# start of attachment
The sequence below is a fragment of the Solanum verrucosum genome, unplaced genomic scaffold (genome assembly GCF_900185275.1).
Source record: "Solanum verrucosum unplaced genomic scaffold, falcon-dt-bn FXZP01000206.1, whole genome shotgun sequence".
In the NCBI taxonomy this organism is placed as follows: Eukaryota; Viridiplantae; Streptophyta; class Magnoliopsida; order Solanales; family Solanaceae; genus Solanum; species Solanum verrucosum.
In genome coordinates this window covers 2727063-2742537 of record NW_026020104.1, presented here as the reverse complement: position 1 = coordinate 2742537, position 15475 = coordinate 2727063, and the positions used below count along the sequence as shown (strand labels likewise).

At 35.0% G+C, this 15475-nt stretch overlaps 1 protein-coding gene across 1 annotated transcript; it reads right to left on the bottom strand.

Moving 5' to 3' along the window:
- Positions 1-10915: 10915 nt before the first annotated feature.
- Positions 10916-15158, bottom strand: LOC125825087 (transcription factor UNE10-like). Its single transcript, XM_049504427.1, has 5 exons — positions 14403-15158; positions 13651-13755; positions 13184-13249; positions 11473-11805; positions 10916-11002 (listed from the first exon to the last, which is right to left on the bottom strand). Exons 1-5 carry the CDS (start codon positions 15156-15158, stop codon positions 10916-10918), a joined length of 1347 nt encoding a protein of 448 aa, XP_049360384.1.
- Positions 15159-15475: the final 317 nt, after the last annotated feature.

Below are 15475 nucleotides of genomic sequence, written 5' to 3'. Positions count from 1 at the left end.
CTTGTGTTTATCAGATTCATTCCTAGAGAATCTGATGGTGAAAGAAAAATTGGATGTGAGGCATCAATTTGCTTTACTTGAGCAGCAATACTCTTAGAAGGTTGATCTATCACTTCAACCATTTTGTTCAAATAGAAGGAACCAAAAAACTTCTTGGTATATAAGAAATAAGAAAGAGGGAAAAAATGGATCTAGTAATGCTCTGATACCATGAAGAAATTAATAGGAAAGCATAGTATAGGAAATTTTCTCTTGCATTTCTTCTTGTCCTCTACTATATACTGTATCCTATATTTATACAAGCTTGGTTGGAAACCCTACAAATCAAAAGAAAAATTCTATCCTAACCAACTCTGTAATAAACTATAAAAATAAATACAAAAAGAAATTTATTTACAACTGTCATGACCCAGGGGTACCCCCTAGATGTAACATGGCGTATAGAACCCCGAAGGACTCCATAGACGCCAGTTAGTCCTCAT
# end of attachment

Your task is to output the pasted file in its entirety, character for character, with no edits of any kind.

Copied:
The sequence below is a fragment of the Solanum verrucosum genome, unplaced genomic scaffold (genome assembly GCF_900185275.1).
Source record: "Solanum verrucosum unplaced genomic scaffold, falcon-dt-bn FXZP01000206.1, whole genome shotgun sequence".
In the NCBI taxonomy this organism is placed as follows: Eukaryota; Viridiplantae; Streptophyta; class Magnoliopsida; order Solanales; family Solanaceae; genus Solanum; species Solanum verrucosum.
In genome coordinates this window covers 2727063-2742537 of record NW_026020104.1, presented here as the reverse complement: position 1 = coordinate 2742537, position 15475 = coordinate 2727063, and the positions used below count along the sequence as shown (strand labels likewise).

At 35.0% G+C, this 15475-nt stretch overlaps 1 protein-coding gene across 1 annotated transcript; it reads right to left on the bottom strand.

Moving 5' to 3' along the window:
- Positions 1-10915: 10915 nt before the first annotated feature.
- Positions 10916-15158, bottom strand: LOC125825087 (transcription factor UNE10-like). Its single transcript, XM_049504427.1, has 5 exons — positions 14403-15158; positions 13651-13755; positions 13184-13249; positions 11473-11805; positions 10916-11002 (listed from the first exon to the last, which is right to left on the bottom strand). Exons 1-5 carry the CDS (start codon positions 15156-15158, stop codon positions 10916-10918), a joined length of 1347 nt encoding a protein of 448 aa, XP_049360384.1.
- Positions 15159-15475: the final 317 nt, after the last annotated feature.

Below are 15475 nucleotides of genomic sequence, written 5' to 3'. Positions count from 1 at the left end.
CTTGTGTTTATCAGATTCATTCCTAGAGAATCTGATGGTGAAAGAAAAATTGGATGTGAGGCATCAATTTGCTTTACTTGAGCAGCAATACTCTTAGAAGGTTGATCTATCACTTCAACCATTTTGTTCAAATAGAAGGAACCAAAAAACTTCTTGGTATATAAGAAATAAGAAAGAGGGAAAAAATGGATCTAGTAATGCTCTGATACCATGAAGAAATTAATAGGAAAGCATAGTATAGGAAATTTTCTCTTGCATTTCTTCTTGTCCTCTACTATATACTGTATCCTATATTTATACAAGCTTGGTTGGAAACCCTACAAATCAAAAGAAAAATTCTATCCTAACCAACTCTGTAATAAACTATAAAAATAAATACAAAAAGAAATTTATTTACAACTGTCATGACCCAGGGGTACCCCCTAGATGTAACATGGCGTATAGAACCCCGAAGGACTCCATAGACGCCAGTTAGTCCTCAT